To support quality CHW program design and implementation, USAID, UNICEF, the Community Health Impact Coalition, and Initiatives Inc. have updated and adapted the Community Health Worker Assessment and Improvement Matrix (CHW AIM) Program Functionality Matrix tool. This tool can be applied at district, regional, and national levels to identify and close gaps in design and implementation and, ultimately, enhance program performance.
The Community Health Systems (CHS) Catalog is a one-stop ‘shop’ for information on community health policies and programs across 25 countries, including extensive information on CHWs. Developed in 2014 and updated in 2017, it provides policymakers, program managers, researchers and donors with policy data to advance community health research, programming, and advocacy efforts. The CHS Catalog includes 25 country profiles, a set of infographics, and a summary of cross-country policy and program trends.
A report written by the Clinton Health Access Initiative in Zambia detailing key gaps in supervision and mentorship in Zambia's Community Health Assistants Program and presenting practical recommendations to address them.
This paper discusses the implementation of a mobile-based community health management information system for community health workers (CHWs) and their supervisors in Zambia. CHWs provided weekly updates to supervisors and received feedback through the mobile application.
This paper outlines the outcomes in the coverage of maternal and neonatal health after the implementation of a community-based intervention called Safe Motherhood Action Groups in four districts in Zambia.
This brief is an outline of Zambia’s community health assistant (CHA) program detailing the impact of a nationwide salaried cadre of CHWs. The report includes how CHAs are recruited, trained, and deployed in rural areas of Zambia. The impact of CHA programs was found to include: task shifting and uptake of services, evidence-based strategies to recruit high performance CHAs and increased the volume of health services in rural areas by expanding basic access to health services.
In 2012, a new cadre of Community Health Assistants (CHAs) were deployed as part of Zambia’s National Community Health Strategy. This study aims to evaluate the impact CHAs have on the volume and type of health services provided. Results show that the addition of CHAs in rural areas increased health service provision shifting the burden of basic health services away from more highly trained health workers. This allows policymakers to improve access to care with constrained budgets.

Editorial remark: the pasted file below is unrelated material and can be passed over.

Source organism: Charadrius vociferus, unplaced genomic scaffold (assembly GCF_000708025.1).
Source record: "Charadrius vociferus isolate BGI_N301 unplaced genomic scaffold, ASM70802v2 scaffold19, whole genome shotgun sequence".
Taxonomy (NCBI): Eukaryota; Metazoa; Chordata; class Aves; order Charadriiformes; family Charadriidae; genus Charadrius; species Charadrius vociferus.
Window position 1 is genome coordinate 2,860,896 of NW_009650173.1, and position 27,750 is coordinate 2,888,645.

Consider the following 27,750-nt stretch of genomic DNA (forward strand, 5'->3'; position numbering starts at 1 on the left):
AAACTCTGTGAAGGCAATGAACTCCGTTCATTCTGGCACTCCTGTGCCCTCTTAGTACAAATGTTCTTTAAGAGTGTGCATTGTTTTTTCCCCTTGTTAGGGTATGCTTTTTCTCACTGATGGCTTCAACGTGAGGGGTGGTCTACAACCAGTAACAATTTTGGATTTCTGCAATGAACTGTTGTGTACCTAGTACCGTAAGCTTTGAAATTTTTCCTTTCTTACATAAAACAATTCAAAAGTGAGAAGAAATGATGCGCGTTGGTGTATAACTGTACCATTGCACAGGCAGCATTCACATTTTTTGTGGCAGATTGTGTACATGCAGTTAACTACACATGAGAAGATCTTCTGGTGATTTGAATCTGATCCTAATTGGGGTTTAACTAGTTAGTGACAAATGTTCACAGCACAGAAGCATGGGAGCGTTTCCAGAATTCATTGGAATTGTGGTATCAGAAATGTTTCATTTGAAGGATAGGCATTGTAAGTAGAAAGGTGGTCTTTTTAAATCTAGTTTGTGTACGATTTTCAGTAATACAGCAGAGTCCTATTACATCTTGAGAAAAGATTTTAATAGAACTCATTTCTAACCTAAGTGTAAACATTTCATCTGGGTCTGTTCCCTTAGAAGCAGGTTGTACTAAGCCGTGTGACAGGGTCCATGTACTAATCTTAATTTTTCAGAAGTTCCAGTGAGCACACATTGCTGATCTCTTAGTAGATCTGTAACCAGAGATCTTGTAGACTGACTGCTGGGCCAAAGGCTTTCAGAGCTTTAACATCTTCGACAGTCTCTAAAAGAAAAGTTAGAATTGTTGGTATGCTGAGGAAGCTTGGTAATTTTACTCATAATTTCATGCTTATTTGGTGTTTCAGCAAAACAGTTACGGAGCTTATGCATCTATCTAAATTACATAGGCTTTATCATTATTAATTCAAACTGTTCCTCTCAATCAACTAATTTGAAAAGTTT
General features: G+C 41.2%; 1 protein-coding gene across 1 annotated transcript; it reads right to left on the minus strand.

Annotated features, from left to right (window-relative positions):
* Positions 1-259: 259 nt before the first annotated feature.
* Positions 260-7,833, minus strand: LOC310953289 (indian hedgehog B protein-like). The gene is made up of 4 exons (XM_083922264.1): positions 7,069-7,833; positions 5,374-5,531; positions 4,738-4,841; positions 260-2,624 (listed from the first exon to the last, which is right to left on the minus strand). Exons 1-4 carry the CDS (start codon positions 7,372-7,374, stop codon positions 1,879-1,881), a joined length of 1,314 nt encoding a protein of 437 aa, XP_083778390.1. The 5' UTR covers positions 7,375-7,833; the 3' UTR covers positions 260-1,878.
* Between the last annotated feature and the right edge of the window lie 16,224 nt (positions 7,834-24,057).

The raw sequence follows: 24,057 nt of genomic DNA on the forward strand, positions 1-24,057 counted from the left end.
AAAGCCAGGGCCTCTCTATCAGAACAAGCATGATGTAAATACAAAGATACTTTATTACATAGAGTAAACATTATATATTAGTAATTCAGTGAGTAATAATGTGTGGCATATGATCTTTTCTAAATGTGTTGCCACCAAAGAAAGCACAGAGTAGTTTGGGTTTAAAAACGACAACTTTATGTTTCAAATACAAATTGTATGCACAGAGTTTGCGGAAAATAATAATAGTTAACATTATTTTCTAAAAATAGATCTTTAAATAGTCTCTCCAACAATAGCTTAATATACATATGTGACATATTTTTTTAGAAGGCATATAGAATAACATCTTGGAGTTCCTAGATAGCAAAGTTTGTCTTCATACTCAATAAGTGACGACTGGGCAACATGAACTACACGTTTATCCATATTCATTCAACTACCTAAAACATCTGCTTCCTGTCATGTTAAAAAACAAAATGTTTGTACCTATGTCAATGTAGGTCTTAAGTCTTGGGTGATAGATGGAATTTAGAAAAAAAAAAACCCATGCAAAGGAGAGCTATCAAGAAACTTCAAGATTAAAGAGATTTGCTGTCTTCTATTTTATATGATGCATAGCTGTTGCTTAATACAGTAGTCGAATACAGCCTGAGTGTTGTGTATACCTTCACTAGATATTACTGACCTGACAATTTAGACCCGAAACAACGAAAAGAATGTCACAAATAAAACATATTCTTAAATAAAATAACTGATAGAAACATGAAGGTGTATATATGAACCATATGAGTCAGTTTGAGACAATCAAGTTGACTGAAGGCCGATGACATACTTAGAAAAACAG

To improve healthcare access in rural areas, in 2010 the Government of Zambia implemented a national CHW strategy that introduced a new cadre of healthcare workers called community health assistants (CHAs). After 1 year of training the pilot class of 307 CHAs were deployed in September 2012. This paper presents findings from a process evaluation of the barriers and facilitators of implementation of the CHA pilot, along with how evidence was used to guide ongoing implementation and scale-up decisions.
In 2010, Zambia created a cadre of community health workers called Community Health Assistants (CHAs). This program continues to be scaled up to meet the needs of Zambia’s rural population. This study summarizes the factors that have aided the scale-up of the CHA program as well as the challenges. The study determined that CHAs play a critical role in providing a wide range of services to community members. However, CHAs continue to face challenges such as infrequent supervision, lack of medical and non-medical supplies, and challenges with the mobile data reporting system. The study c
In Zambia, the 2010 National Community Health Worker Strategy (NCHWS) created a cadre of salaried Community Health Assistants (CHAs) to work in rural and underserved areas providing access to health care and developing prevention measures. The Ministry of Health (MOH) is currently in the process of creating a workforce of 5,000 CHAs. After the first class of CHAs graduated, a process evaluation was conducted. This study is the second evaluation of the program, which has since grown due to results of the first evaluation. The goal of this study was to evaluate long-term needs of a large-